Recycling and Composting
Goucher has been working to recycle and compost waste from campus for more than two decades. Efforts that started with teams of students that managed recycling in the residence halls now have grown into campus-wide initiatives that include centralized trash rooms and containers around campus, educational initiatives, and a system to track campus waste.
All the buildings on campus contain sets of clearly labeled recycling containers for waste, paper, and cans/bottles. Residence hall trash rooms have been painted to easily distinguish between areas for recyclables and landfill trash. For a look at what recyclables go in what containers on campus, check out our recycling chart. In addition to paper, aluminum, glass, and other common materials, Goucher College also recycles:
Compact fluorescent light bulbs -- A recycling container for CFLs is located in Heubeck Hall in the lobby between the office of Community Living and Public Safety.
Fluorescent tubes -- Goucher College uses a device that crushes the tubes and captures the mercury and other gases through a filtration process.
Motor oil -- An outside agency picks up motor oil waste and blends and recycles it.
Tires -- Tires are recycled to make mulch for playgrounds.
Paints/solvents/cleaning agents -- An outside agency picks up these materials and blends and recycles them.
Scrap Metals -- An outside agency picks up the waste metal and recycles it.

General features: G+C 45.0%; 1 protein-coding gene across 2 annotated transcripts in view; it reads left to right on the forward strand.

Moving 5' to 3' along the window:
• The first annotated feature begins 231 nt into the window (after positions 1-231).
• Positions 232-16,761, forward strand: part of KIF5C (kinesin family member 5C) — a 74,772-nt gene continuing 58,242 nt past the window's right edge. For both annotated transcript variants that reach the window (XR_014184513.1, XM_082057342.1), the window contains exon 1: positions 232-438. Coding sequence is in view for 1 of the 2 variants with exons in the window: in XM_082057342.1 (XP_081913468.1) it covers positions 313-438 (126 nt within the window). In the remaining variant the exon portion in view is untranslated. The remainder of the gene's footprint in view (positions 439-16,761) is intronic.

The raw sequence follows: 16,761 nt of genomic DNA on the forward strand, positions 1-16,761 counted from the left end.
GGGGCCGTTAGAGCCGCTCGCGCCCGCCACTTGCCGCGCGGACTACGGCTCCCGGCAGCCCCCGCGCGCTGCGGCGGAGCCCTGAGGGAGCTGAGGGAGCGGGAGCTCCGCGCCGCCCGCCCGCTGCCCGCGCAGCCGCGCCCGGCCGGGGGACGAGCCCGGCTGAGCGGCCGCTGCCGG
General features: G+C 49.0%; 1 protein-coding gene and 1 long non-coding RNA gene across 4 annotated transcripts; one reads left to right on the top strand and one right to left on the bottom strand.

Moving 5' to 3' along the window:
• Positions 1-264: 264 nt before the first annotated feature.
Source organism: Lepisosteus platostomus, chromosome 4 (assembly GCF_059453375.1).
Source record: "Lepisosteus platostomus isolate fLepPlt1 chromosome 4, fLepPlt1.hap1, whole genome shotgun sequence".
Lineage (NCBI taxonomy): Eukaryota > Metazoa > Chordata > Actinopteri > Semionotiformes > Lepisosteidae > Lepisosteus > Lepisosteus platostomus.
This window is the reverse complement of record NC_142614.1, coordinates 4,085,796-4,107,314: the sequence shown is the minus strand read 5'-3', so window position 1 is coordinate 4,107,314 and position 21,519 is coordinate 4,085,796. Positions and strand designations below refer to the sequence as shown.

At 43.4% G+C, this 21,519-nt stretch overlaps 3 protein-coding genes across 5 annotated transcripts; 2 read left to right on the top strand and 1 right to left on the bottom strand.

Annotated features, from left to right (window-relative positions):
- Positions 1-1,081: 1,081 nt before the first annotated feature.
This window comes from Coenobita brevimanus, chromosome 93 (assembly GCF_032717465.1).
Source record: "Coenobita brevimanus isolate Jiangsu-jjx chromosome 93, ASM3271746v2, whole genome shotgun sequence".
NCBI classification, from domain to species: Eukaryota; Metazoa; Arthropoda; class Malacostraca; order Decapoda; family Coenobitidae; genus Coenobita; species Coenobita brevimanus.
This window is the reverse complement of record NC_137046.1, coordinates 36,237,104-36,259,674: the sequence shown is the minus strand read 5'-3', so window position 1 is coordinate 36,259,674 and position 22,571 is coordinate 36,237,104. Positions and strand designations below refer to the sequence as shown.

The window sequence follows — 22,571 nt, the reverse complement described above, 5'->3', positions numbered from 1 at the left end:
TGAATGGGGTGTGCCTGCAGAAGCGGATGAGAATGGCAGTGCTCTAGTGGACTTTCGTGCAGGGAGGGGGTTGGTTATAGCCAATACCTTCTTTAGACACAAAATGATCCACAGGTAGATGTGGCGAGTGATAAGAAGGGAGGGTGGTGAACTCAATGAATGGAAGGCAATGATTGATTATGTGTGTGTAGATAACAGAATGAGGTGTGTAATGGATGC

Goucher has two composting systems: industrial and student.
With industrial composting Facilities Management Services (FMS) diverts waste from landfills by partnering with a local sustainable waste management company that collects the pre- and post-consumer waste produced in all of Goucher's dining halls. The college earns compost credits, which can be redeemed for seasoned compost that can be used for Goucher's landscaping and gardens. In 2012, Goucher diverted 63.5 tons of food waste from the landfill by converting it to compost.
With student composting, the Campus Agriculture Co-op composts a portion of the waste produced in the dining halls. The student group collects buckets of raw fruit and vegetable scraps weekdays from the kitchen at Stimson Dining Hall, and the waste is taken to the co-op's composting site.Goucher community members can also compost their own food at various collection sites. White plastic buckets found at these locations are for fruit, vegetables, coffee grinds, and yard materials such as leaves, grass, and woodchips. Meats, dairy, and cooked food are not accepted. For more information about student composting at Goucher, contact co-op leader Peter Wells at firstname.lastname@example.org.